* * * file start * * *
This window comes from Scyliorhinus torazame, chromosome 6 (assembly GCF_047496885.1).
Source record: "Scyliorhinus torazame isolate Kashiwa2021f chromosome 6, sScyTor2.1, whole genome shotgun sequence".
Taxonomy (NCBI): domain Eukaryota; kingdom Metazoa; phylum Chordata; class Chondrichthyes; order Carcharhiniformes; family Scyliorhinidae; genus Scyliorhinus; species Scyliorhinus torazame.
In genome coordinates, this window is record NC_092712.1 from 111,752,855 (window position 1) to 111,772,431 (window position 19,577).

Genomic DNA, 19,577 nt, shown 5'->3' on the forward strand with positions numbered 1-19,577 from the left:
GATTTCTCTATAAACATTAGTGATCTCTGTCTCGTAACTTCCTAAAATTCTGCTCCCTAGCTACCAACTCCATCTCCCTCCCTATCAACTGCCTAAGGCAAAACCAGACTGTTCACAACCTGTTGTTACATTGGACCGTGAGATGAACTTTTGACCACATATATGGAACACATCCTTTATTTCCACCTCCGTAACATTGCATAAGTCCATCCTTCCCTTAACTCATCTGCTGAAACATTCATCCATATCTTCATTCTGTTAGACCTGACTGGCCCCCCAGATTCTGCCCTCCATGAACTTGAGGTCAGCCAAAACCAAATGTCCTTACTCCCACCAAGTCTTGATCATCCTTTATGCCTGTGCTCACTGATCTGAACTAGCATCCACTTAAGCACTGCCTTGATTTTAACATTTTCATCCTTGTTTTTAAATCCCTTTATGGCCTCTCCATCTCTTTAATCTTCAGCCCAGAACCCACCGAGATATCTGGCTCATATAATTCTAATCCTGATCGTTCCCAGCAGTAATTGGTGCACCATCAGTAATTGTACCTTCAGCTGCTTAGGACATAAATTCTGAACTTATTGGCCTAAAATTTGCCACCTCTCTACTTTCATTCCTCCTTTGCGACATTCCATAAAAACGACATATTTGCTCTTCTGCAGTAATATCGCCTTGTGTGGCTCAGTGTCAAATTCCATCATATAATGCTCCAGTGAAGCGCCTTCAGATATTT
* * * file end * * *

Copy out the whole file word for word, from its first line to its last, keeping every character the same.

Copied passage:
This window comes from Scyliorhinus torazame, chromosome 6 (assembly GCF_047496885.1).
Source record: "Scyliorhinus torazame isolate Kashiwa2021f chromosome 6, sScyTor2.1, whole genome shotgun sequence".
Taxonomy (NCBI): domain Eukaryota; kingdom Metazoa; phylum Chordata; class Chondrichthyes; order Carcharhiniformes; family Scyliorhinidae; genus Scyliorhinus; species Scyliorhinus torazame.
In genome coordinates, this window is record NC_092712.1 from 111,752,855 (window position 1) to 111,772,431 (window position 19,577).

Genomic DNA, 19,577 nt, shown 5'->3' on the forward strand with positions numbered 1-19,577 from the left:
GATTTCTCTATAAACATTAGTGATCTCTGTCTCGTAACTTCCTAAAATTCTGCTCCCTAGCTACCAACTCCATCTCCCTCCCTATCAACTGCCTAAGGCAAAACCAGACTGTTCACAACCTGTTGTTACATTGGACCGTGAGATGAACTTTTGACCACATATATGGAACACATCCTTTATTTCCACCTCCGTAACATTGCATAAGTCCATCCTTCCCTTAACTCATCTGCTGAAACATTCATCCATATCTTCATTCTGTTAGACCTGACTGGCCCCCCAGATTCTGCCCTCCATGAACTTGAGGTCAGCCAAAACCAAATGTCCTTACTCCCACCAAGTCTTGATCATCCTTTATGCCTGTGCTCACTGATCTGAACTAGCATCCACTTAAGCACTGCCTTGATTTTAACATTTTCATCCTTGTTTTTAAATCCCTTTATGGCCTCTCCATCTCTTTAATCTTCAGCCCAGAACCCACCGAGATATCTGGCTCATATAATTCTAATCCTGATCGTTCCCAGCAGTAATTGGTGCACCATCAGTAATTGTACCTTCAGCTGCTTAGGACATAAATTCTGAACTTATTGGCCTAAAATTTGCCACCTCTCTACTTTCATTCCTCCTTTGCGACATTCCATAAAAACGACATATTTGCTCTTCTGCAGTAATATCGCCTTGTGTGGCTCAGTGTCAAATTCCATCATATAATGCTCCAGTGAAGCGCCTTCAGATATTT